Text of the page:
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Starting the Plants

Earliness, economy of garden space, and lengthening of the growing season may be obtained by setting the plants of many vegetables instead of sowing the seed directly in the garden.

Moreover, it is almost impossible to establish good stands from seed sown directly in place in the garden with delicate plants, such as celery, under average conditions.

In the warmer parts of the United States, practically all vegetable plants may be started in specially prepared beds in the open with little or no covering. In the temperate and colder regions, if an early garden is desired, it is essential that certain crops, such as tomatoes, peppers, eggplant, early cabbage, cauliflower, and early head lettuce, be started indoors, in hotbeds, or in cold frames. Occasionally onion, beet, cucumber, squash, and melons are started under cover and transplanted.

Starting Plants in the House

Seeds can be germinated and seedlings started in a box, pan, or flowerpot of soil in a window. In addition to having at least 6 hours of direct sunlight each day, the room must be kept reasonably warm at all times.

Washed fine sand and shredded sphagnum moss are excellent media in which to start seeds. Place a layer of easily drained soil in the bottom of a flat and cover this soil with a layer �about three-fourths inch thick�of either fine sand or sphagnum moss. Press the sand or moss to form a smooth, firm seedbed.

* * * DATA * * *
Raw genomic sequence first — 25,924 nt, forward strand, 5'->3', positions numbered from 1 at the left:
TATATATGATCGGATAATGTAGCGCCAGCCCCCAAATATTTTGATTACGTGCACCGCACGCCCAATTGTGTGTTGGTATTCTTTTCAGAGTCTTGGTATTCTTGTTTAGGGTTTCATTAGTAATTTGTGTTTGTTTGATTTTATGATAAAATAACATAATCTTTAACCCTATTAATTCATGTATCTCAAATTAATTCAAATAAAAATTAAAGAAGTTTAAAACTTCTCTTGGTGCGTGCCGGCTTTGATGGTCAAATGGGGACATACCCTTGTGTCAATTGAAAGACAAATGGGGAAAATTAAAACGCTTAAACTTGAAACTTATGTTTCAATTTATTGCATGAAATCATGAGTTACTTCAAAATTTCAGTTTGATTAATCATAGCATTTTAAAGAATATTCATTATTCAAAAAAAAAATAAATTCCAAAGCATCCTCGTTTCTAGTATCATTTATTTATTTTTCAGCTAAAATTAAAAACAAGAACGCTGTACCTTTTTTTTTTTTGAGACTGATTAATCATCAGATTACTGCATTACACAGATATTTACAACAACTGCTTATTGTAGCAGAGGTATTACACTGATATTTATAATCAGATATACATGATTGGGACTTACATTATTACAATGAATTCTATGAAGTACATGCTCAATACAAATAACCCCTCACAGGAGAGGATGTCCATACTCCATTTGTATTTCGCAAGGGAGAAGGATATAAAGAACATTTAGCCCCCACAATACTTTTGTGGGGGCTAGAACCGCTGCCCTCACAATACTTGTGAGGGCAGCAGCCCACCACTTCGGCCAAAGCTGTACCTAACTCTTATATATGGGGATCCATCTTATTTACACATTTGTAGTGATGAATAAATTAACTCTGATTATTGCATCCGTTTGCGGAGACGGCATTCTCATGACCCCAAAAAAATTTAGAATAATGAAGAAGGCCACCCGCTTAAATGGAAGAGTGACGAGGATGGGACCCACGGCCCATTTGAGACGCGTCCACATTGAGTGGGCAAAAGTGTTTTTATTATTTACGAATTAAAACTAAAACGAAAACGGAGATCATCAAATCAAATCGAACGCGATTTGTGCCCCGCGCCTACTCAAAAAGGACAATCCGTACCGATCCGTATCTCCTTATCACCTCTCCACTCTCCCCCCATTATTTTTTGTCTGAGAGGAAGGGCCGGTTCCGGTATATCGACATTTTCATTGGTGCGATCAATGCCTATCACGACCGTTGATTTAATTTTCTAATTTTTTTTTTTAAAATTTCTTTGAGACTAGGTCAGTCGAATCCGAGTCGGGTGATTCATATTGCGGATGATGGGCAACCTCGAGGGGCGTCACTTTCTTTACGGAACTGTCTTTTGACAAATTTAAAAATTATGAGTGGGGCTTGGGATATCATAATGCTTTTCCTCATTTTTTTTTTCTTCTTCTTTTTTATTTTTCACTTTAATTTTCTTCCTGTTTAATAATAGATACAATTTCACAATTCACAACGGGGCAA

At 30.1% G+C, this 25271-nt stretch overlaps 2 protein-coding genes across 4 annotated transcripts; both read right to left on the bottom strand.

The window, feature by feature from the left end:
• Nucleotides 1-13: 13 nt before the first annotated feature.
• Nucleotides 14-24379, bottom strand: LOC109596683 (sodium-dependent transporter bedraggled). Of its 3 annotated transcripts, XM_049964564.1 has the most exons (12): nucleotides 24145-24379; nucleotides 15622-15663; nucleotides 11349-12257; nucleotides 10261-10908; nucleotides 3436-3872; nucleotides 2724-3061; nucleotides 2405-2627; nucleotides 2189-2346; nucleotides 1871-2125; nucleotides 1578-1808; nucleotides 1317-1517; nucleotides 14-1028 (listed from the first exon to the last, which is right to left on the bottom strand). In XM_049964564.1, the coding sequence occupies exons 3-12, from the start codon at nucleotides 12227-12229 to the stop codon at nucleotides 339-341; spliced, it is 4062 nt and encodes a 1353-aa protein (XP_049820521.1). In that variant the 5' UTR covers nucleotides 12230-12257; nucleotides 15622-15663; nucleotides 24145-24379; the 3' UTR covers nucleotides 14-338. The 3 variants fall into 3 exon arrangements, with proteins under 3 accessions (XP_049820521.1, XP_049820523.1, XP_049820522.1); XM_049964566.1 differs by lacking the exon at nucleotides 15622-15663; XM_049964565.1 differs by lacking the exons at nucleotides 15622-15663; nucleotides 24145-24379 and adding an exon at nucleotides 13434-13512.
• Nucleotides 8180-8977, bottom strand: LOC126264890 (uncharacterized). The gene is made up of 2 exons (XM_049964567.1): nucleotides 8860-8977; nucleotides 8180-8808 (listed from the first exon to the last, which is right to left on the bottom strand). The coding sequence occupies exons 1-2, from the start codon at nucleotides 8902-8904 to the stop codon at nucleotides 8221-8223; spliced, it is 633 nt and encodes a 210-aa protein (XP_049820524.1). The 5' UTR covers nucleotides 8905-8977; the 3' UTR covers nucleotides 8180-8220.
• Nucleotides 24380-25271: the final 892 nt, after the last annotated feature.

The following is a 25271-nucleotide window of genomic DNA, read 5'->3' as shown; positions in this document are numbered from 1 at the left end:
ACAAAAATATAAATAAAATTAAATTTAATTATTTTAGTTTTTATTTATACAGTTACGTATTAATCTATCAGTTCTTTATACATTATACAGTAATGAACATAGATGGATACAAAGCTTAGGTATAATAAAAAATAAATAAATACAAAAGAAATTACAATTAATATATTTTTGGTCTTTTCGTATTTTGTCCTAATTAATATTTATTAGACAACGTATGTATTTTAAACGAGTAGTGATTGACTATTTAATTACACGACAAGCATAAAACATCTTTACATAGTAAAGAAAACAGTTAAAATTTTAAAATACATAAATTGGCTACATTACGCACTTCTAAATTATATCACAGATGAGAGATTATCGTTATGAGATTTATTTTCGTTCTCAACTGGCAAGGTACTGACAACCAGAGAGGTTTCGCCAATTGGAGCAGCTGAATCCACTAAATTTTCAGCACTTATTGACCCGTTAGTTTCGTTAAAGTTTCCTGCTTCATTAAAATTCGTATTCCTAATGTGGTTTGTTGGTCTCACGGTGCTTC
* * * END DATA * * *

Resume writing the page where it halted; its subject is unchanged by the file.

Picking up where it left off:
Then, using a jig (fig. 4), make furrows in the seedbed one-half inch deep. Water the sand or moss thoroughly and allow it to drain.

Sow seeds thinly in the rows and cover the seeds lightly with a second layer of sand or moss. Sprinkle the flat, preferably with a fine mist, and cover the flat with a sheet of clear plastic film (fig. 5). The plastic film diffuses and subdues the light and holds moisture in the soil and air surrounding the seeds. Plastic films offer advantages over glass coverings in that they are light in weight and are non-shattering.

Place the seeded and covered flat in a location that is reasonably warm at all times and has 6 hours of direct sunlight each day. The flat will require no further attention until after the seedlings have developed their first true leaves (fig. 6). They are then ready to transplant to other containers.

It is seldom possible to keep the transplanted plants in house windows without their becoming spindling and weak. For healthy growth, place them in a hotbed, cold frame, or other place where they will receive an abundance of sunshine, ample ventilation, and a suitable temperature.

Strong, vigorous seedlings can be started under 40-watt fluorescent tubes (fig. 7). These tubes should be 6 to 8 inches above the seedlings.

Temperatures should be about 60� F at night and 70� during the day. Best results are obtained if the fluorescent fixture is next to a window to increase the amount of light reaching the young plants.

Soil pellets are the simplest and easiest method for starting plants and are readily available from garden supply stores and other sources. Soil pellets are a well-balanced synthetic soil mixture and are free of soil borne diseases and weeds (fig. 8).

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